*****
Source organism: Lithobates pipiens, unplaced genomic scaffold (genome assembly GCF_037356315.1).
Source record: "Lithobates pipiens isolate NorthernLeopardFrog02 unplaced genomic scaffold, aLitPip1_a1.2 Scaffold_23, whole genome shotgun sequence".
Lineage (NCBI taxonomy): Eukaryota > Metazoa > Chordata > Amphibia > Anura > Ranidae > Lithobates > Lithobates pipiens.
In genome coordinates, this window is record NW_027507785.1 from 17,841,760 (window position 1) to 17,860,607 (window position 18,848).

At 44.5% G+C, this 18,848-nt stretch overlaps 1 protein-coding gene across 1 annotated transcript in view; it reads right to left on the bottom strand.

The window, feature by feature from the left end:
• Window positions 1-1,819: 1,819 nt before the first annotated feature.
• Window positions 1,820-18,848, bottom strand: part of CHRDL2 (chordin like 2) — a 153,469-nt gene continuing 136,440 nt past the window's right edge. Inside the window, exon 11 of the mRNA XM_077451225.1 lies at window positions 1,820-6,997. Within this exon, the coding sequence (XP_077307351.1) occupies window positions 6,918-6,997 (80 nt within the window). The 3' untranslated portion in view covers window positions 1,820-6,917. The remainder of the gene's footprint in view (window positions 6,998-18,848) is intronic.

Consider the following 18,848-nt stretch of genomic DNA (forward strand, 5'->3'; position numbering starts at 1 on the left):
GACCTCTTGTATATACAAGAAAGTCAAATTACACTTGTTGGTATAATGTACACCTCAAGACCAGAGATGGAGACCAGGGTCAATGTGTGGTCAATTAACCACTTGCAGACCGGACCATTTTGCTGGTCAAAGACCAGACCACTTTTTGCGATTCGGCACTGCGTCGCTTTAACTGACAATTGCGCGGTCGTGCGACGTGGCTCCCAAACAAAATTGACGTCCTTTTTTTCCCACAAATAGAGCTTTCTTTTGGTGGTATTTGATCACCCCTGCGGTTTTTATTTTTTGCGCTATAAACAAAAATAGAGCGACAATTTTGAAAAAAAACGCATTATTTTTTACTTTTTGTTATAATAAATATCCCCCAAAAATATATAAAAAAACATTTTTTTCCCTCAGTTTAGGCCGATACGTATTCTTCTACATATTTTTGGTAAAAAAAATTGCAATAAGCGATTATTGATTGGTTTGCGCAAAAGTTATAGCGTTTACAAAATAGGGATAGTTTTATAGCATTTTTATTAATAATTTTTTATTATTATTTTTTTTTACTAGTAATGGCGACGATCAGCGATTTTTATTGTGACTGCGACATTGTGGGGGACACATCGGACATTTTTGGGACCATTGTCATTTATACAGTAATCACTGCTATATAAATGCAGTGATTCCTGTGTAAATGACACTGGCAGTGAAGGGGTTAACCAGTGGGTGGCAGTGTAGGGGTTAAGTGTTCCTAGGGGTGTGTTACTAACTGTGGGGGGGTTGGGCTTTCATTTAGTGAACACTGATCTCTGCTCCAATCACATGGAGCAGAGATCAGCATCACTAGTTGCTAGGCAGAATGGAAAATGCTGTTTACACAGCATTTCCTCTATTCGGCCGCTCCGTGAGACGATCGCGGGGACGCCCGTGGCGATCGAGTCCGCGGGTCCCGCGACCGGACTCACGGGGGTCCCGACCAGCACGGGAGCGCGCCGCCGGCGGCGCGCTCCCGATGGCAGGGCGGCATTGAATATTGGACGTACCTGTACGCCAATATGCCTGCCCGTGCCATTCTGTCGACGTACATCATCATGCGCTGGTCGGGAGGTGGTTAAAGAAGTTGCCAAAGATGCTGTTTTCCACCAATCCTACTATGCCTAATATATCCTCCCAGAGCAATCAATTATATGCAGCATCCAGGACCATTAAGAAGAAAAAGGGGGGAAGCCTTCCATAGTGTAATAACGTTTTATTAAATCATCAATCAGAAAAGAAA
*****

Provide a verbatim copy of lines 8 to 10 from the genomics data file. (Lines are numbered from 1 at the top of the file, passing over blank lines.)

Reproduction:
• Window positions 1,820-18,848, bottom strand: part of CHRDL2 (chordin like 2) — a 153,469-nt gene continuing 136,440 nt past the window's right edge. Inside the window, exon 11 of the mRNA XM_077451225.1 lies at window positions 1,820-6,997. Within this exon, the coding sequence (XP_077307351.1) occupies window positions 6,918-6,997 (80 nt within the window). The 3' untranslated portion in view covers window positions 1,820-6,917. The remainder of the gene's footprint in view (window positions 6,998-18,848) is intronic.

Consider the following 18,848-nt stretch of genomic DNA (forward strand, 5'->3'; position numbering starts at 1 on the left):
GACCTCTTGTATATACAAGAAAGTCAAATTACACTTGTTGGTATAATGTACACCTCAAGACCAGAGATGGAGACCAGGGTCAATGTGTGGTCAATTAACCACTTGCAGACCGGACCATTTTGCTGGTCAAAGACCAGACCACTTTTTGCGATTCGGCACTGCGTCGCTTTAACTGACAATTGCGCGGTCGTGCGACGTGGCTCCCAAACAAAATTGACGTCCTTTTTTTCCCACAAATAGAGCTTTCTTTTGGTGGTATTTGATCACCCCTGCGGTTTTTATTTTTTGCGCTATAAACAAAAATAGAGCGACAATTTTGAAAAAAAACGCATTATTTTTTACTTTTTGTTATAATAAATATCCCCCAAAAATATATAAAAAAACATTTTTTTCCCTCAGTTTAGGCCGATACGTATTCTTCTACATATTTTTGGTAAAAAAAATTGCAATAAGCGATTATTGATTGGTTTGCGCAAAAGTTATAGCGTTTACAAAATAGGGATAGTTTTATAGCATTTTTATTAATAATTTTTTATTATTATTTTTTTTTACTAGTAATGGCGACGATCAGCGATTTTTATTGTGACTGCGACATTGTGGGGGACACATCGGACATTTTTGGGACCATTGTCATTTATACAGTAATCACTGCTATATAAATGCAGTGATTCCTGTGTAAATGACACTGGCAGTGAAGGGGTTAACCAGTGGGTGGCAGTGTAGGGGTTAAGTGTTCCTAGGGGTGTGTTACTAACTGTGGGGGGGTTGGGCTTTCATTTAGTGAACACTGATCTCTGCTCCAATCACATGGAGCAGAGATCAGCATCACTAGTTGCTAGGCAGAATGGAAAATGCTGTTTACACAGCATTTCCTCTATTCGGCCGCTCCGTGAGACGATCGCGGGGACGCCCGTGGCGATCGAGTCCGCGGGTCCCGCGACCGGACTCACGGGGGTCCCGACCAGCACGGGAGCGCGCCGCCGGCGGCGCGCTCCCGATGGCAGGGCGGCATTGAATATTGGACGTACCTGTACGCCAATATGCCTGCCCGTGCCATTCTGTCGACGTACATCATCATGCGCTGGTCGGGAGGTGGTTAAAGAAGTTGCCAAAGATGCTGTTTTCCACCAATCCTACTATGCCTAATATATCCTCCCAGAGCAATCAATTATATGCAGCATCCAGGACCATTAAGAAGAAAAAGGGGGGAAGCCTTCCATAGTGTAATAACGTTTTATTAAATCATCAATCAGAAAAGAAA